Less Stress


Brandi Ortiz and Kaela Lawson

STRESSED AND DEPRESSED: Ian Happy (10) when he’s not so happy with school. With all of his classes piling on him, Happy has nearly had it with the day. Happy is a perfect example of students who face the stress and pressure that school and society can provoke.

Brandi Ortiz, Fiction Editor

Stressed to depressed. A common transition in today’s society, especially in teenagers.

With the high expectations of today’s society, teenagers are left with a sense of fear for the future and of failing themselves or those close to them. Unfortunately, stress has become extremely common in young people under pressure.

If not dealt with properly, stress may lead to serious consequences.

Stress affects every part of the body; physically, mentally and emotionally. Side effects can include permanent damage to the brain, increased blood pressure, headaches, unexplained waves of emotion, and trouble sleeping. Effects differ with every person, based on how they handle stress or any other emotion.

Everyone has different ways of handling stress. Remedies may vary with each person but exercise, meditation, massages, and regulated rest may help prevent stress from arising.

“Because this is my most important year academically, I’ve found yoga really helps with my mood and stress level,” said Haley Fryer (11).

“When I’m stressed I eat,” said Monica Hibler (12).

But sometimes stress acts as a motivator to increase one’s efforts toward success.

“School leaves me tons stressed at the end of the day, sure, but I always keep moving forward,” said Taylor Davis (12).

Keeping up grades isn’t the only reason behind stress though. The social factor plays a gigantic part as well in the conversion from stressed to depressed.

Many students believe others think the worst of them, especially those genetically born with depression or any other mental disorder.  This leaves them will an almost guaranteed sense of self-loathing. They see judgment wherever they go and feel they have no way to escape, which can lead to further and more drastic thoughts of pain and sorrow, possibly even suicide.

With the increase in expectations and use of social media, suicide amongst teens has risen greatly over the years. According to the American Academy of Child and Adolescent Psychiatry, suicide has become the third leading cause of death amongst those between the ages of fifteen and twenty-four.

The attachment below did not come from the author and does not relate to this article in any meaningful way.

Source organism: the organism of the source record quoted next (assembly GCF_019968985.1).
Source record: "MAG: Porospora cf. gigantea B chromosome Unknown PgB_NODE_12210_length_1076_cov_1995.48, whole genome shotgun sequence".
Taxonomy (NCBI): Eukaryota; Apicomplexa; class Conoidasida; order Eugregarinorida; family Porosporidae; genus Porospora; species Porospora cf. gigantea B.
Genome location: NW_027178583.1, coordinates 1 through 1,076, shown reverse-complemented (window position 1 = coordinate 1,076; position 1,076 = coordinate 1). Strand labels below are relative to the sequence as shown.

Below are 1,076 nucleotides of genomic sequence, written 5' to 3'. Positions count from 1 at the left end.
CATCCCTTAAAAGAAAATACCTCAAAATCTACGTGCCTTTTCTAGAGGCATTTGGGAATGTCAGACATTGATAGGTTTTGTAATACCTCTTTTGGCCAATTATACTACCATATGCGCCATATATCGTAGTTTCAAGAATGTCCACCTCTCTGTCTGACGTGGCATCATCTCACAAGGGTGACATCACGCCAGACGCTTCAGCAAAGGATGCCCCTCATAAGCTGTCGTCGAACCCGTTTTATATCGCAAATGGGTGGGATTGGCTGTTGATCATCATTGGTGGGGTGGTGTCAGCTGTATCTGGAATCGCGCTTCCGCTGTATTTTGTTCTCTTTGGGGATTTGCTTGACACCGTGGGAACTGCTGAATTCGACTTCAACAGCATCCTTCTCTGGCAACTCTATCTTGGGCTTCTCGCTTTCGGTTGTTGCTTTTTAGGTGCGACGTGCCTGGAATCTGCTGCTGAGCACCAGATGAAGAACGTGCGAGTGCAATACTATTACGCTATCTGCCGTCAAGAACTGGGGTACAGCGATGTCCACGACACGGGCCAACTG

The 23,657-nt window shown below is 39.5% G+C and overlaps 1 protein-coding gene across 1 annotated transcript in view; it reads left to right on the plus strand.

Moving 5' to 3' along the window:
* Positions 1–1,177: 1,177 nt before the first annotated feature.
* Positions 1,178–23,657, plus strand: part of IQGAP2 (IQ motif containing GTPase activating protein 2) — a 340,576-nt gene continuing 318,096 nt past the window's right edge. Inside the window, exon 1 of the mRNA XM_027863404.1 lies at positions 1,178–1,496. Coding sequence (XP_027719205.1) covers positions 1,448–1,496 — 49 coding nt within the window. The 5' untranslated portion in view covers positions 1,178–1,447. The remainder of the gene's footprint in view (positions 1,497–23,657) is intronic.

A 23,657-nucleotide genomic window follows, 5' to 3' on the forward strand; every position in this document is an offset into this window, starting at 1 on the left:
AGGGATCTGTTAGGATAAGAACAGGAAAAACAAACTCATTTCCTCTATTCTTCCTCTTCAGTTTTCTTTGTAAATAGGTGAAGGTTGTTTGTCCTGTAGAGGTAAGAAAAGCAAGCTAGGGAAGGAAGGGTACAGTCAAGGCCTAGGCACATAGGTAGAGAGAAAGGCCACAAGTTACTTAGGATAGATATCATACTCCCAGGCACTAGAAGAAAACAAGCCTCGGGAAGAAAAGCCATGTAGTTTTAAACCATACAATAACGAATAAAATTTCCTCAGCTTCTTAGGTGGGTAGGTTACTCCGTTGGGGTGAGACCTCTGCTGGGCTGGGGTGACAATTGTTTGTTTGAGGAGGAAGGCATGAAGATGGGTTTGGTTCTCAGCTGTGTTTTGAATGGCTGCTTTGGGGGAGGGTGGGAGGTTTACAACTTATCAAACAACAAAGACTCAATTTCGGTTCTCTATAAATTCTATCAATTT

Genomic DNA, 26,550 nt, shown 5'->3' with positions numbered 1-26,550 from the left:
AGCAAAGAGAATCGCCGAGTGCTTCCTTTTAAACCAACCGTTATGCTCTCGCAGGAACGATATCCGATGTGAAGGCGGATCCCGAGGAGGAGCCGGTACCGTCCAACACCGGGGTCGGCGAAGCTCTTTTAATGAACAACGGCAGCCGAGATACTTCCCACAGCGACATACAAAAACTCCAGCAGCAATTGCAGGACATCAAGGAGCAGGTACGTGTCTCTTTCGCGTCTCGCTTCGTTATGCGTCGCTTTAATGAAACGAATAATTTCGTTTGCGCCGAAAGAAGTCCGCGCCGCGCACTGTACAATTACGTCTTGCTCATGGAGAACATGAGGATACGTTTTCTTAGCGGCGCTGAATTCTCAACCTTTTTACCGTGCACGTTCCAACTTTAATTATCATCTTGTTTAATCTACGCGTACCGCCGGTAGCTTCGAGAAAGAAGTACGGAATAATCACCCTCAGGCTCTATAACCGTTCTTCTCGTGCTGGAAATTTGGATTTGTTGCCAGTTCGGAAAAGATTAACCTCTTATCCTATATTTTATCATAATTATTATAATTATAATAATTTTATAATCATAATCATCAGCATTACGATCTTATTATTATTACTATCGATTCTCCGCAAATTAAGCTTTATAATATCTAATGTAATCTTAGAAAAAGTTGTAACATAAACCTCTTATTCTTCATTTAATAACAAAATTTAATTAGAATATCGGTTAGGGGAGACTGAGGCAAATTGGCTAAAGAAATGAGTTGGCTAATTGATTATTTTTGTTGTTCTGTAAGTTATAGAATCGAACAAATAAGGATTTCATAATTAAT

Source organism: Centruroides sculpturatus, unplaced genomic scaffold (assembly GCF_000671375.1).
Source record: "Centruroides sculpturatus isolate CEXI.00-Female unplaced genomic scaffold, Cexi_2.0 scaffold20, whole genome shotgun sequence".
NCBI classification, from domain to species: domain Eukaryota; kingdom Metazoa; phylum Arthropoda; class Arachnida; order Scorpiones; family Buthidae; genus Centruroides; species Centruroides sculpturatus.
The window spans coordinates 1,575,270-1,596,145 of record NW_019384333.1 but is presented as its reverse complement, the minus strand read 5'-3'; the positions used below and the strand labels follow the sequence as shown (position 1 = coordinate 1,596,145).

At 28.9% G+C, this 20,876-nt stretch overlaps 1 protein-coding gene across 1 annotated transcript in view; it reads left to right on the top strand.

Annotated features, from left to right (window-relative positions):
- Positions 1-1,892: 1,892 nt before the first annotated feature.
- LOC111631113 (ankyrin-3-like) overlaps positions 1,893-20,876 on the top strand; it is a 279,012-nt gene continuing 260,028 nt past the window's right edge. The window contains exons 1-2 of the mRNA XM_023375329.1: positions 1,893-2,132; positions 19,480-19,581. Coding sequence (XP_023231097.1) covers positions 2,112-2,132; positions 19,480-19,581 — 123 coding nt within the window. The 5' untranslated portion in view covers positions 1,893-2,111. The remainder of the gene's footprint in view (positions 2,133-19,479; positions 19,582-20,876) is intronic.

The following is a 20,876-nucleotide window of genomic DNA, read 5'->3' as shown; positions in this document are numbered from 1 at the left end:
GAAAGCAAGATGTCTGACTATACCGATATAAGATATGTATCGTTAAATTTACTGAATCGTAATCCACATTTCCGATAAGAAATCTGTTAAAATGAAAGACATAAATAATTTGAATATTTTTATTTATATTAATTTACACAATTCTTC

Of course, not all cases of stress lead to suicide, but it is an unfortunate outcome.

Confidence itself comes in many forms and can be very hard to obtain. But despite any emotion writhing inside, friends and family should always be there for you and be willing to hear what you have to say.

Talking about one’s insecurities is an important way to overcome them. Keeping them bottled up inside only increases chances of a dangerous episode from occurring. Insecurities emerge when a person fails to achieve a certain status or level in society, either physically or academically.

In today’s society, there is an unrealistic idea of perfection, and people shouldn’t set their own physical expectations to those seen in magazines.

Individuals worry everyday about how they look, whether or not they passed a test, or what others think of them. This can spread and invoke large doses of stress and may eventually lead to severe cases of depression. Like dominoes, the consequences will continue to fall unless stopped.

Stress and depression should never be taken lightly and should be dealt with right away. If you or someone you know is experiencing thoughts of suicide, call the National Suicide Prevention line at 1-800-273-8255.

“You can call the line and they will assess the level of serverity and crisis. They talk to people and help them feel less desperate and less alone so that they are not actively suicidal. They also connect people with local resources and support. It is not counseling per se, more like crisis response. Once the crisis is resolved, they refer you to counseling.”